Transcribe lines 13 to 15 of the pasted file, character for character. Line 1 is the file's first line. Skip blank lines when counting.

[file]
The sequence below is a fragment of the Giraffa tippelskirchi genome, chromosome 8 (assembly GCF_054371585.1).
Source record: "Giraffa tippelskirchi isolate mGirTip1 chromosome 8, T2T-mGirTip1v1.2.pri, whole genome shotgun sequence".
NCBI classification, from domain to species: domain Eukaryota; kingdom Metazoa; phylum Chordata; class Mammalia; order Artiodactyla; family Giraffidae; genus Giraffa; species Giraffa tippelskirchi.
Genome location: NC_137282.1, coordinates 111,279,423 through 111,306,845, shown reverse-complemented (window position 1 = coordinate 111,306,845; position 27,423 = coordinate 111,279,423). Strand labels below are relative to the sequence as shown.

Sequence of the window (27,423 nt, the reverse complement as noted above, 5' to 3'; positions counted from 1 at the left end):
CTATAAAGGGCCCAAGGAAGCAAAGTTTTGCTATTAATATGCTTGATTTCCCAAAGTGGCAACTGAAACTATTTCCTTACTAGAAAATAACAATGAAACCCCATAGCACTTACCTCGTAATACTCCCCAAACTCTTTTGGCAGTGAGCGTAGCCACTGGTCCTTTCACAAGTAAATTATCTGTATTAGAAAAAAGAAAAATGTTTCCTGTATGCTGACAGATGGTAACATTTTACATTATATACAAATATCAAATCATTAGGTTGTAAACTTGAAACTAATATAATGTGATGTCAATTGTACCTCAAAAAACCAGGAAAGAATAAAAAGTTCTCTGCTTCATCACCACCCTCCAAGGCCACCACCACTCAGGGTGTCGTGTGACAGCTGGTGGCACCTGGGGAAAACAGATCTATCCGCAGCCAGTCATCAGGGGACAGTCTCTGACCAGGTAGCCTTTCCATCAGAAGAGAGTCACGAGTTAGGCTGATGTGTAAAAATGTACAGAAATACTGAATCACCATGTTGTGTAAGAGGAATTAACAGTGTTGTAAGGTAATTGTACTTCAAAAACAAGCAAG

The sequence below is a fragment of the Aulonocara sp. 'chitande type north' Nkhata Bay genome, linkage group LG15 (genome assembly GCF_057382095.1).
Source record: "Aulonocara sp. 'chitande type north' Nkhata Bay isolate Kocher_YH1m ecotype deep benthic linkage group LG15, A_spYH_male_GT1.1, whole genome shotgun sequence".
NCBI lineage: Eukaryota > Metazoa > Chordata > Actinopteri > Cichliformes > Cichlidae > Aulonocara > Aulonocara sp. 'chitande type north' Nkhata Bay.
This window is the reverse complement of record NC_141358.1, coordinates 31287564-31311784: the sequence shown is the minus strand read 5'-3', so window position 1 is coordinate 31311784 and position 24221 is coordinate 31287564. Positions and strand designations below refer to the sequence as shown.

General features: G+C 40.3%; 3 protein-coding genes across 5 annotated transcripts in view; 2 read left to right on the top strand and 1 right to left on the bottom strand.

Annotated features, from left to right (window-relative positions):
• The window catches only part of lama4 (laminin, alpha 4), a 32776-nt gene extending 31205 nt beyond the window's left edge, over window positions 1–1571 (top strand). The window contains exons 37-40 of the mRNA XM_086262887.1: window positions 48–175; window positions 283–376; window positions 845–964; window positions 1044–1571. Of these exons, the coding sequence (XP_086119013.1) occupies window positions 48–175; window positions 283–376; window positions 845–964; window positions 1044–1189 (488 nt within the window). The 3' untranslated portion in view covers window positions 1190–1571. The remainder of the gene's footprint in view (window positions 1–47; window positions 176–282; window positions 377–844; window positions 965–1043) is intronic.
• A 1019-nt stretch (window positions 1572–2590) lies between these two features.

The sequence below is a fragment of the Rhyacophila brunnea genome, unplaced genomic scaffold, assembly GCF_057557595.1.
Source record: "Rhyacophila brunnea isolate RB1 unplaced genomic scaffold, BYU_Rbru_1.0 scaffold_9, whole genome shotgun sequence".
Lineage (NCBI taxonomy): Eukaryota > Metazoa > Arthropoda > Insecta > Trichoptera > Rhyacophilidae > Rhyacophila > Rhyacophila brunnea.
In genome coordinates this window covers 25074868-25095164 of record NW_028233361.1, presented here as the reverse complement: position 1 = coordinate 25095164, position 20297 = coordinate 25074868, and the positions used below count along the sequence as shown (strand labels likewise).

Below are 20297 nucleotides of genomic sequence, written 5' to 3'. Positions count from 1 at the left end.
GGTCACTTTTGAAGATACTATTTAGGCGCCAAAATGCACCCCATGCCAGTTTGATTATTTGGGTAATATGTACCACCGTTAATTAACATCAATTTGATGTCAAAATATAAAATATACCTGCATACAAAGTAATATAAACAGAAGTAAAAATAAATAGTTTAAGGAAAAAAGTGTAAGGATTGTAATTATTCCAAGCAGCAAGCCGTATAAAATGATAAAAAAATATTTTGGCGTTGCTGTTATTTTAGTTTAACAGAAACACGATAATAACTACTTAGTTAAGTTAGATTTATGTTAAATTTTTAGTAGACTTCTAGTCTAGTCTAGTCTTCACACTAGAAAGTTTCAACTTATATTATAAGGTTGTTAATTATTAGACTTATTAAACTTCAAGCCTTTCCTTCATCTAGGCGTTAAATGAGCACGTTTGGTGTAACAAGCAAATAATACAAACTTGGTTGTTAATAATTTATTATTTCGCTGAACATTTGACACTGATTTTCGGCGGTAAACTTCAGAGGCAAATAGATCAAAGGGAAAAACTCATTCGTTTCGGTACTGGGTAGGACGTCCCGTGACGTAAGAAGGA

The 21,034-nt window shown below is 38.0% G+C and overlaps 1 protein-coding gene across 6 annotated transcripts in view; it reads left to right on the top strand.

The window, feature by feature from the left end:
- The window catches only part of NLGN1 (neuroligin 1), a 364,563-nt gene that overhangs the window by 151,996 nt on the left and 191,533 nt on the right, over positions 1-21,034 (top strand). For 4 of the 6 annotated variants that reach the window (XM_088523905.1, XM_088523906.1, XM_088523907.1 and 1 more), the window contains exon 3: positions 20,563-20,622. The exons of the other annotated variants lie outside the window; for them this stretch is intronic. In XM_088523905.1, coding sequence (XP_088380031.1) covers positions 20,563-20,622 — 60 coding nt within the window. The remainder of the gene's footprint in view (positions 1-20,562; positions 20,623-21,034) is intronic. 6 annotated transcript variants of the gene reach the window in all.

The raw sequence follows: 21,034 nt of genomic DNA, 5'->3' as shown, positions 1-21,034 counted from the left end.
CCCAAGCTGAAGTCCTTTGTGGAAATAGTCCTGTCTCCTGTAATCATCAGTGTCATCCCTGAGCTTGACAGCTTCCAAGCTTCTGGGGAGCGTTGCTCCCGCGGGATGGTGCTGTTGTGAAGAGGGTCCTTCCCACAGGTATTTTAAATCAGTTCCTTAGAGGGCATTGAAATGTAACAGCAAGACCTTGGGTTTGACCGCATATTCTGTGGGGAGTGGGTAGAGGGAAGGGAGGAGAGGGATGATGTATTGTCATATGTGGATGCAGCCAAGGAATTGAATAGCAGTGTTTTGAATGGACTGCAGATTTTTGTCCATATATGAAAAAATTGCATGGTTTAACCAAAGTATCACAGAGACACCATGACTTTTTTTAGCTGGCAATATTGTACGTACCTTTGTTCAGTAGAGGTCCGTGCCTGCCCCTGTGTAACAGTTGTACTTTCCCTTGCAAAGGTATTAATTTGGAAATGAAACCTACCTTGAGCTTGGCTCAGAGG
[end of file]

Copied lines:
• The window catches only part of lama4 (laminin, alpha 4), a 32776-nt gene extending 31205 nt beyond the window's left edge, over window positions 1–1571 (top strand). The window contains exons 37-40 of the mRNA XM_086262887.1: window positions 48–175; window positions 283–376; window positions 845–964; window positions 1044–1571. Of these exons, the coding sequence (XP_086119013.1) occupies window positions 48–175; window positions 283–376; window positions 845–964; window positions 1044–1189 (488 nt within the window). The 3' untranslated portion in view covers window positions 1190–1571. The remainder of the gene's footprint in view (window positions 1–47; window positions 176–282; window positions 377–844; window positions 965–1043) is intronic.
• A 1019-nt stretch (window positions 1572–2590) lies between these two features.

The sequence below is a fragment of the Rhyacophila brunnea genome, unplaced genomic scaffold, assembly GCF_057557595.1.